⚡️ Energy

Breakthrough in battery technology

The world’s largest battery manufacturer, CATL, has announced a breakthrough in battery density. The company has developed a new “condensed” battery with an impressive 500Wh/kg energy density that is ready for mass production later this year. By comparison, Tesla's 4680 batteries are rated at 272Wh/kg. This could revolutionize the energy industry and change the way we think about energy storage. The new battery technology could also make electric planes a reality.

Solar energy capacity reaches new heights

According to the International Energy Agency (IEA), the cumulative capacity of installed and commissioned photovoltaic (PV) increased by over 25% last year, reaching 1.2TW. Around 6% of the world’s energy demand is now met by solar energy, but there’s still room for improvement. Adoption is slowing in the US because of trade restrictions and grid connection backlog.

EU gas consumption decreased by 17.7%

Last year, the EU set an ambitious goal to reduce natural gas consumption by 15%. Eurostat now ran the numbers and found that overall consumption dropped by over 17%. Only 6 countries failed to meet the goal (but got very close). Finland even halved their consumption! The data also shows that gas consumption is consistently lower, meaning that it's not a one-off savings effort. This is good news for Europeans as countries can replenish gas reserves faster to be ready for next winter.

🌍 Environment

Dumping iron in the ocean to capture CO2

Ocean fertilization is a geoengineering technique that involves adding iron or other nutrients to the ocean to stimulate the growth of phytoplankton. The plankton lives near the ocean surface and captures sunlight and CO2 to produce energy. When they die, they sink to the bottom of the ocean, trapping the CO2. However, there are concerns about the potential environmental impact of this technique, as well as questions about its effectiveness.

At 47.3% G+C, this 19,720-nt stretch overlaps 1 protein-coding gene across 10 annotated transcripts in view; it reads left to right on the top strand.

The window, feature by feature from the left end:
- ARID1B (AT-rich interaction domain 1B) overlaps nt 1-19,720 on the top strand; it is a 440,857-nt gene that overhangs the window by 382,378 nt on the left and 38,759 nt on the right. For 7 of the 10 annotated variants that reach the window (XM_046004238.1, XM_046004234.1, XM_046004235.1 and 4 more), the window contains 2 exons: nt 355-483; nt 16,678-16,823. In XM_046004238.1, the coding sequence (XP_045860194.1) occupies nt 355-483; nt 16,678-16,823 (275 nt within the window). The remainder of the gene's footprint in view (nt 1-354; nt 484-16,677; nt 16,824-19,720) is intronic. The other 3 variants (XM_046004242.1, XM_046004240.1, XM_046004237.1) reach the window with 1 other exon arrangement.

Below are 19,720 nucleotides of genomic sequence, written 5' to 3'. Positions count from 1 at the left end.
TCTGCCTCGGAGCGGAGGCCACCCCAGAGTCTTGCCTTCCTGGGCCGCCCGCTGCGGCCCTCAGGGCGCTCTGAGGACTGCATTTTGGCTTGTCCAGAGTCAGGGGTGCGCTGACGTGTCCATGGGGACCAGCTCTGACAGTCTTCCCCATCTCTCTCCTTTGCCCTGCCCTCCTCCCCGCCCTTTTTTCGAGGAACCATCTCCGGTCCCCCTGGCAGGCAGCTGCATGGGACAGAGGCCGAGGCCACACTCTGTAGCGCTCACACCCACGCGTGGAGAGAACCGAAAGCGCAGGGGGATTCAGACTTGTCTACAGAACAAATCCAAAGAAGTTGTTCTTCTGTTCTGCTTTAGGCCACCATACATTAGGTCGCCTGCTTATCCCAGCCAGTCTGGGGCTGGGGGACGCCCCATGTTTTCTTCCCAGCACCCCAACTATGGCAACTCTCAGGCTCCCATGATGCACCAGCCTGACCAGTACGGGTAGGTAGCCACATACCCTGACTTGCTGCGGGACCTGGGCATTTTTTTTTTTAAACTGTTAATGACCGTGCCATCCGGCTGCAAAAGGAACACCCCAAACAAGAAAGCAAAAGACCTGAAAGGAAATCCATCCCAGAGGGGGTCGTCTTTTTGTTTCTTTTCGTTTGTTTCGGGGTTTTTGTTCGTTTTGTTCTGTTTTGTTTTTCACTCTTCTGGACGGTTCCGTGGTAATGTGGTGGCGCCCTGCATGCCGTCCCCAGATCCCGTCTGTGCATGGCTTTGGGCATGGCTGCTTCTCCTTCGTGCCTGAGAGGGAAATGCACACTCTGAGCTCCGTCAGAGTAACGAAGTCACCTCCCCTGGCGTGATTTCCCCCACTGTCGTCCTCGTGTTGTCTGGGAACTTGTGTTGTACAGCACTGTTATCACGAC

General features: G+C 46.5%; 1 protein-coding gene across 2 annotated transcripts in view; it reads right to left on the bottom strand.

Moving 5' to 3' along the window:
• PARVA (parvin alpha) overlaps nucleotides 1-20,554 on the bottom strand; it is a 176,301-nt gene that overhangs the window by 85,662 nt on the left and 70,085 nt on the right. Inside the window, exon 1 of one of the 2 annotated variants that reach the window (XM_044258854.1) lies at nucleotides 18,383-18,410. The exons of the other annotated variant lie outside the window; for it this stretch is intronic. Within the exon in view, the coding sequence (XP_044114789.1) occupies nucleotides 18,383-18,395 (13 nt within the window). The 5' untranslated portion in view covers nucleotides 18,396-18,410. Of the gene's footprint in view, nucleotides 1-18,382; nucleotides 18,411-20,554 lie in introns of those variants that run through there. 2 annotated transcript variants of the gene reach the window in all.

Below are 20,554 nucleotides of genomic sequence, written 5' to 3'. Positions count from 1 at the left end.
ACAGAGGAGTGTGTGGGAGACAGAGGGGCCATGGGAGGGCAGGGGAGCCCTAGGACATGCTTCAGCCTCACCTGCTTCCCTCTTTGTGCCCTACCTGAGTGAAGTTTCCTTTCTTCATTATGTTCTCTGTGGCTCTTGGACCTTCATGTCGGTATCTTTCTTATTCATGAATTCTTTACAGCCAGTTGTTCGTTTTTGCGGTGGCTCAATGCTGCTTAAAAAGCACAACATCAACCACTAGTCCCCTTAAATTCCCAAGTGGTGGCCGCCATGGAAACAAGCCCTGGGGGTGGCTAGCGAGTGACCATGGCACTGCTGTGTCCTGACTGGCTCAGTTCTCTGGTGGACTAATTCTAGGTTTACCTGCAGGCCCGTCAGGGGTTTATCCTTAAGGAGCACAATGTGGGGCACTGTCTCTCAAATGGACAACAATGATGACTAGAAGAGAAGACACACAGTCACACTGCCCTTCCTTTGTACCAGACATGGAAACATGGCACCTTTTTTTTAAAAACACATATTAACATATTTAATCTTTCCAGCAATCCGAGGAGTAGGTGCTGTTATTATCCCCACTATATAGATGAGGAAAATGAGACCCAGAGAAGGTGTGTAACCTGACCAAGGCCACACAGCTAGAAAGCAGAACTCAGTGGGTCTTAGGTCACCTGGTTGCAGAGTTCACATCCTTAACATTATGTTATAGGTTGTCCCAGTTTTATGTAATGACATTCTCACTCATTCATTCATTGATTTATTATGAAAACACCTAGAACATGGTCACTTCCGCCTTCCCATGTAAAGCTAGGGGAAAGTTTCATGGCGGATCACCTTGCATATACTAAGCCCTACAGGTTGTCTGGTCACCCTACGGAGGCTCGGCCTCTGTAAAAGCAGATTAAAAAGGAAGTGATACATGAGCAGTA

How global warming is affecting baseball home runs

According to this study, global warming is leading to more home runs in baseball. The study found that 1% of home runs between 2010-2019 were caused by global warming. The reason behind this is that when air heats, molecules move faster and away from each other, making the air less dense. This means that the ball can travel further and faster through the air. The idea is not new. Commentator Tim McCarver put the theory forward in 2012 and was mocked for it.

🪐 Space

SpaceX "successfully" launches Starship

SpaceX’s Starship test flight is a significant milestone in the company’s efforts to develop a spacecraft capable of carrying humans and cargo to the Moon, Mars, and beyond. During the first test flight, the spacecraft reached an altitude of almost 250km before it tumbled and ultimately explode.

NASA Hack Squeezes More Time Out of Dying Voyager 2 Probe

Launched in 1977, Voyager 2 is flying out of our solar system and is 19 billion kilometers away from Earth. However, its power source is decaying, and that means NASA needs to be creative on how to use the remaining power. They now “hacked” the probe to use the backup power reserves, originally set aside for onboard safety mechanisms. The change will allow Voyager 2 to collect data for another 3 years.